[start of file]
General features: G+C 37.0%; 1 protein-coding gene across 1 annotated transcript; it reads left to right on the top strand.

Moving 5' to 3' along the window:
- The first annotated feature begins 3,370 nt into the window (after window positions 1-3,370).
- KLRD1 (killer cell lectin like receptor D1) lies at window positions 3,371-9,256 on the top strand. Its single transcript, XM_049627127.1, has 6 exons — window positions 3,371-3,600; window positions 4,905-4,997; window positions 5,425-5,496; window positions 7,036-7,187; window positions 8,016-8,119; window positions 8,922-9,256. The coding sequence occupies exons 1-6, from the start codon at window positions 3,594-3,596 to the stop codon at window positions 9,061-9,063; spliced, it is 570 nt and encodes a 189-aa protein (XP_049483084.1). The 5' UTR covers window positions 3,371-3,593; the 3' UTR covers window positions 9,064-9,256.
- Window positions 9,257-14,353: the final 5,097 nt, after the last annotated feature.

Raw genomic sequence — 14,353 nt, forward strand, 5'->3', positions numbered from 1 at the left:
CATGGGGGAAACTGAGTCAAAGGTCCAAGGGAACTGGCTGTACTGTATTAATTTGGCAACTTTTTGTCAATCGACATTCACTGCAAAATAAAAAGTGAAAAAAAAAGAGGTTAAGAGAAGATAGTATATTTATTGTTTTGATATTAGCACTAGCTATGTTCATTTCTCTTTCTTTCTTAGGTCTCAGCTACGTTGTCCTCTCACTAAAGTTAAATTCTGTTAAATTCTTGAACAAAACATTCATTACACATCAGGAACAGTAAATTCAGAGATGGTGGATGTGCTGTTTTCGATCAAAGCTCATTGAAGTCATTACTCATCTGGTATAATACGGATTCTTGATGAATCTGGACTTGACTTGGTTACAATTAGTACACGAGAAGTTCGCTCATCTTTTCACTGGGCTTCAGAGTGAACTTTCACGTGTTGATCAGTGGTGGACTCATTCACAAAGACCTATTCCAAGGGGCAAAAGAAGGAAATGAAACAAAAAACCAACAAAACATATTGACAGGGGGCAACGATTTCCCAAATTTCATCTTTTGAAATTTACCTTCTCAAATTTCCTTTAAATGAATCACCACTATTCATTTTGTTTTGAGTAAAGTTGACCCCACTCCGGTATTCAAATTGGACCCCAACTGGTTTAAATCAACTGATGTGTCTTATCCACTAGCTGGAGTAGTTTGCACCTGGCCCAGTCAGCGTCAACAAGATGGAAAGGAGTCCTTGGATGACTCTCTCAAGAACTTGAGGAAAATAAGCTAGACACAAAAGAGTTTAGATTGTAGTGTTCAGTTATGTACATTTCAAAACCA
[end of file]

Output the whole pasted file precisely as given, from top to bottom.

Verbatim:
General features: G+C 37.0%; 1 protein-coding gene across 1 annotated transcript; it reads left to right on the top strand.

Moving 5' to 3' along the window:
- The first annotated feature begins 3,370 nt into the window (after window positions 1-3,370).
- KLRD1 (killer cell lectin like receptor D1) lies at window positions 3,371-9,256 on the top strand. Its single transcript, XM_049627127.1, has 6 exons — window positions 3,371-3,600; window positions 4,905-4,997; window positions 5,425-5,496; window positions 7,036-7,187; window positions 8,016-8,119; window positions 8,922-9,256. The coding sequence occupies exons 1-6, from the start codon at window positions 3,594-3,596 to the stop codon at window positions 9,061-9,063; spliced, it is 570 nt and encodes a 189-aa protein (XP_049483084.1). The 5' UTR covers window positions 3,371-3,593; the 3' UTR covers window positions 9,064-9,256.
- Window positions 9,257-14,353: the final 5,097 nt, after the last annotated feature.

Raw genomic sequence — 14,353 nt, forward strand, 5'->3', positions numbered from 1 at the left:
CATGGGGGAAACTGAGTCAAAGGTCCAAGGGAACTGGCTGTACTGTATTAATTTGGCAACTTTTTGTCAATCGACATTCACTGCAAAATAAAAAGTGAAAAAAAAAGAGGTTAAGAGAAGATAGTATATTTATTGTTTTGATATTAGCACTAGCTATGTTCATTTCTCTTTCTTTCTTAGGTCTCAGCTACGTTGTCCTCTCACTAAAGTTAAATTCTGTTAAATTCTTGAACAAAACATTCATTACACATCAGGAACAGTAAATTCAGAGATGGTGGATGTGCTGTTTTCGATCAAAGCTCATTGAAGTCATTACTCATCTGGTATAATACGGATTCTTGATGAATCTGGACTTGACTTGGTTACAATTAGTACACGAGAAGTTCGCTCATCTTTTCACTGGGCTTCAGAGTGAACTTTCACGTGTTGATCAGTGGTGGACTCATTCACAAAGACCTATTCCAAGGGGCAAAAGAAGGAAATGAAACAAAAAACCAACAAAACATATTGACAGGGGGCAACGATTTCCCAAATTTCATCTTTTGAAATTTACCTTCTCAAATTTCCTTTAAATGAATCACCACTATTCATTTTGTTTTGAGTAAAGTTGACCCCACTCCGGTATTCAAATTGGACCCCAACTGGTTTAAATCAACTGATGTGTCTTATCCACTAGCTGGAGTAGTTTGCACCTGGCCCAGTCAGCGTCAACAAGATGGAAAGGAGTCCTTGGATGACTCTCTCAAGAACTTGAGGAAAATAAGCTAGACACAAAAGAGTTTAGATTGTAGTGTTCAGTTATGTACATTTCAAAACCA